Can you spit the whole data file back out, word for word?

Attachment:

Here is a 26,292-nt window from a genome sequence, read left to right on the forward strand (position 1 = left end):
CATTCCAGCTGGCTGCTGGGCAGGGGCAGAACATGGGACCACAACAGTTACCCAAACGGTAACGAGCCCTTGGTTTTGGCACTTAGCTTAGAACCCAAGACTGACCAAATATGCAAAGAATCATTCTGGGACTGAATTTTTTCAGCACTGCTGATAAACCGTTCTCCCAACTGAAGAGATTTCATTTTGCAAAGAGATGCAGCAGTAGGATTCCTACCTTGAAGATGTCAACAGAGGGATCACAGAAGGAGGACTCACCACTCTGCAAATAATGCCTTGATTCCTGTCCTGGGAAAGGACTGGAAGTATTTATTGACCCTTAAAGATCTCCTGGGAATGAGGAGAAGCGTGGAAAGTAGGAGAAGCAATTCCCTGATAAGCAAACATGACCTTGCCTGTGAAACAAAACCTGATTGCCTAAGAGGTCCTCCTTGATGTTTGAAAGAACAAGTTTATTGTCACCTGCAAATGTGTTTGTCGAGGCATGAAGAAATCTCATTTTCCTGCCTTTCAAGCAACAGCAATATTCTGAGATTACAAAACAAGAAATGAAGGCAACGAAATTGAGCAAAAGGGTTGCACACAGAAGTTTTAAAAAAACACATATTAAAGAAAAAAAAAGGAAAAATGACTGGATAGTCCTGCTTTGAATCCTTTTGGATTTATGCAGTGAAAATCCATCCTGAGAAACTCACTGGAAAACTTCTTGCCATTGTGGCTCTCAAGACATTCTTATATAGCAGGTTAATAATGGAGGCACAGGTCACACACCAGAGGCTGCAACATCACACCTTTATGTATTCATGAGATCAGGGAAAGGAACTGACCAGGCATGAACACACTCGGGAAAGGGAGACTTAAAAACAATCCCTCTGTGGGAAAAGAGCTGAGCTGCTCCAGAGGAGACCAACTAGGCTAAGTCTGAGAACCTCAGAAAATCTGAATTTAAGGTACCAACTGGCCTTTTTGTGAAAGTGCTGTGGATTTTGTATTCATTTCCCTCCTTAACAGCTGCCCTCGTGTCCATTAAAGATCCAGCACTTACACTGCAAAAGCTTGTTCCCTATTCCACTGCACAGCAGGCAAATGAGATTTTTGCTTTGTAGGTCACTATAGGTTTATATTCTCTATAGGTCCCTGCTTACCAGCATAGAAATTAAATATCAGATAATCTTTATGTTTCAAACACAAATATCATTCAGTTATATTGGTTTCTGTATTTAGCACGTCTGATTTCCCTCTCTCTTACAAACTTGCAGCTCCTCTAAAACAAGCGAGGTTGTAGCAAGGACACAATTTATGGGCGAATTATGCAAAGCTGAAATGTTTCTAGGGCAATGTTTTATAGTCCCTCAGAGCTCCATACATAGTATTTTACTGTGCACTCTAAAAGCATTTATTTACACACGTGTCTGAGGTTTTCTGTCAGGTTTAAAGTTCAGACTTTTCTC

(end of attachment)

Here is a 26,292-nt window from a genome sequence, read left to right on the forward strand (position 1 = left end):
CATTCCAGCTGGCTGCTGGGCAGGGGCAGAACATGGGACCACAACAGTTACCCAAACGGTAACGAGCCCTTGGTTTTGGCACTTAGCTTAGAACCCAAGACTGACCAAATATGCAAAGAATCATTCTGGGACTGAATTTTTTCAGCACTGCTGATAAACCGTTCTCCCAACTGAAGAGATTTCATTTTGCAAAGAGATGCAGCAGTAGGATTCCTACCTTGAAGATGTCAACAGAGGGATCACAGAAGGAGGACTCACCACTCTGCAAATAATGCCTTGATTCCTGTCCTGGGAAAGGACTGGAAGTATTTATTGACCCTTAAAGATCTCCTGGGAATGAGGAGAAGCGTGGAAAGTAGGAGAAGCAATTCCCTGATAAGCAAACATGACCTTGCCTGTGAAACAAAACCTGATTGCCTAAGAGGTCCTCCTTGATGTTTGAAAGAACAAGTTTATTGTCACCTGCAAATGTGTTTGTCGAGGCATGAAGAAATCTCATTTTCCTGCCTTTCAAGCAACAGCAATATTCTGAGATTACAAAACAAGAAATGAAGGCAACGAAATTGAGCAAAAGGGTTGCACACAGAAGTTTTAAAAAAACACATATTAAAGAAAAAAAAAGGAAAAATGACTGGATAGTCCTGCTTTGAATCCTTTTGGATTTATGCAGTGAAAATCCATCCTGAGAAACTCACTGGAAAACTTCTTGCCATTGTGGCTCTCAAGACATTCTTATATAGCAGGTTAATAATGGAGGCACAGGTCACACACCAGAGGCTGCAACATCACACCTTTATGTATTCATGAGATCAGGGAAAGGAACTGACCAGGCATGAACACACTCGGGAAAGGGAGACTTAAAAACAATCCCTCTGTGGGAAAAGAGCTGAGCTGCTCCAGAGGAGACCAACTAGGCTAAGTCTGAGAACCTCAGAAAATCTGAATTTAAGGTACCAACTGGCCTTTTTGTGAAAGTGCTGTGGATTTTGTATTCATTTCCCTCCTTAACAGCTGCCCTCGTGTCCATTAAAGATCCAGCACTTACACTGCAAAAGCTTGTTCCCTATTCCACTGCACAGCAGGCAAATGAGATTTTTGCTTTGTAGGTCACTATAGGTTTATATTCTCTATAGGTCCCTGCTTACCAGCATAGAAATTAAATATCAGATAATCTTTATGTTTCAAACACAAATATCATTCAGTTATATTGGTTTCTGTATTTAGCACGTCTGATTTCCCTCTCTCTTACAAACTTGCAGCTCCTCTAAAACAAGCGAGGTTGTAGCAAGGACACAATTTATGGGCGAATTATGCAAAGCTGAAATGTTTCTAGGGCAATGTTTTATAGTCCCTCAGAGCTCCATACATAGTATTTTACTGTGCACTCTAAAAGCATTTATTTACACACGTGTCTGAGGTTTTCTGTCAGGTTTAAAGTTCAGACTTTTCTC